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Janna Henzl : The Chemical Equation for A Girl in Motion

Janna Henzl is currently in her third year in the Chemical Engineering program. She’s currently one of many women in engineering taking campus by storm through her involvement in extracurriculars, her dedication to her academics, as well as her equally important priorities towards her mental and physical wellness. I had a chance to catch up with Janna after her long day of classes and tutorials. With a lot of warmth and energy, here’s what this week’s campus celebrity had to say:  

What inspired you to choose engineering as a career path?  

I knew I wanted to go into a science program. I just wasn’t sure where I wanted to wanted to go. I just really liked science. But I had a family friend who was doing her PHD in electrical engineering and she was kind of just like try and give it a shot. If you don’t get in then that’s fine and if you do, why not try it. So I applied to one engineering program and I got in so I just wanted to try it out.

Was Waterloo your first choice for post secondary?  

I did want to go to Waterloo. The co-op program sold me. I just wasn’t sure what program so I applied to a couple of science programs and engineering.

What would you say your biggest accomplishment has been in the program so far?

To be honest, I’m not much of an academic. I’m here for the degree but I’m a big believer in all your extra curricular are what make up your experience. So for me the biggest accomplishment for me right now is a work in progress. I am currently chairing the Ontario engineering competition. It’s keeping me busy for sure. But it’s so much fun to do all the planning and preparation and interacting with people in the community and sponsor organizations. So if I were to list one achievement it would be my involvement with that.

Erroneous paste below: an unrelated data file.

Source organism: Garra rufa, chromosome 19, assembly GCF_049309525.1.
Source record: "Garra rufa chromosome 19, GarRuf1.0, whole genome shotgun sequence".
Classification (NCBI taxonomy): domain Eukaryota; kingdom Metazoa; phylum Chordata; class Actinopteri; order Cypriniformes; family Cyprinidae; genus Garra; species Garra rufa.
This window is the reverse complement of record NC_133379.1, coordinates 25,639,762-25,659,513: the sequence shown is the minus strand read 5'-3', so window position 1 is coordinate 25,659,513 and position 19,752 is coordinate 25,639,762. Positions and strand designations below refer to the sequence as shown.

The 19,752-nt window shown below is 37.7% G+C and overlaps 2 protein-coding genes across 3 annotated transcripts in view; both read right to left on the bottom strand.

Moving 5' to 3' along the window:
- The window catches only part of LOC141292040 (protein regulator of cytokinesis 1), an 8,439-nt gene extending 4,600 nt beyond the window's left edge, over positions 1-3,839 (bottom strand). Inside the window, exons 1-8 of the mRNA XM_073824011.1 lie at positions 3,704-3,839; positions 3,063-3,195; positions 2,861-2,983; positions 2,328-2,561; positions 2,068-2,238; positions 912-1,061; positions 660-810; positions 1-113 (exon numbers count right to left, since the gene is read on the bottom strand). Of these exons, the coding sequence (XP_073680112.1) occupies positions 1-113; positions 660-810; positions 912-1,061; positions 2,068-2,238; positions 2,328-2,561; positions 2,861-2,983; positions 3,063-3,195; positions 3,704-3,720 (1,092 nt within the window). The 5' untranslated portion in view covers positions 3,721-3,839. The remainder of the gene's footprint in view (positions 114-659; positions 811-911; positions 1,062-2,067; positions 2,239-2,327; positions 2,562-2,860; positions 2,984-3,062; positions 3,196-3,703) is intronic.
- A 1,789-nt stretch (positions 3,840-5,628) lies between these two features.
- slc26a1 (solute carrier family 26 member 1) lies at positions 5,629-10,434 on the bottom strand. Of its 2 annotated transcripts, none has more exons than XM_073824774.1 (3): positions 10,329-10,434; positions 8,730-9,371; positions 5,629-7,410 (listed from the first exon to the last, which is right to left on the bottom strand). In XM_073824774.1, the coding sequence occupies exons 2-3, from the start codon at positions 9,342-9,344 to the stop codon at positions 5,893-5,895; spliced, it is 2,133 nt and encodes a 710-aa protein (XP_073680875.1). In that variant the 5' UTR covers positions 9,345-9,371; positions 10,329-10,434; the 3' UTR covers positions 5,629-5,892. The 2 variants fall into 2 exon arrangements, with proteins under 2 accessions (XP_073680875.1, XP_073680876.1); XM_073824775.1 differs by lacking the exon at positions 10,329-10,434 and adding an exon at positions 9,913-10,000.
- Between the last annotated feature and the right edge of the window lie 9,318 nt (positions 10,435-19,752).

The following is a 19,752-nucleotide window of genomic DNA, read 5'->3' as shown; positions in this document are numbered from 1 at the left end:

Can you tell me more about the Ontario Engineering Competition?

So it’s a provincial competition. So basically every university runs their own internal organization where they host their own mini competitions. And then they send the winning teams to us. We do seven different competitions. They’re all engineering related. Some are more technical than others. For example, we also do a debate competition just to kind of test how people communicate and things like that. The unique thing about the competition is that it’s hosted by a different university every year. So earlier this year, it was hosted by Ryerson University, next year we’ll be hosting it. And then the year after it’s going to Carleton University.

How did you get involved as chair?

Well I had gotten involved in the Waterloo Engineering Competition from last summer and the one before that that we ran. Our VP external mentioned that they were looking to bid and put together a pitch on why your school would make an ideal host. And we went from there. I put together the bid and presented it to the board that we report to and we won it!

That’s amazing! What has been the greatest challenge?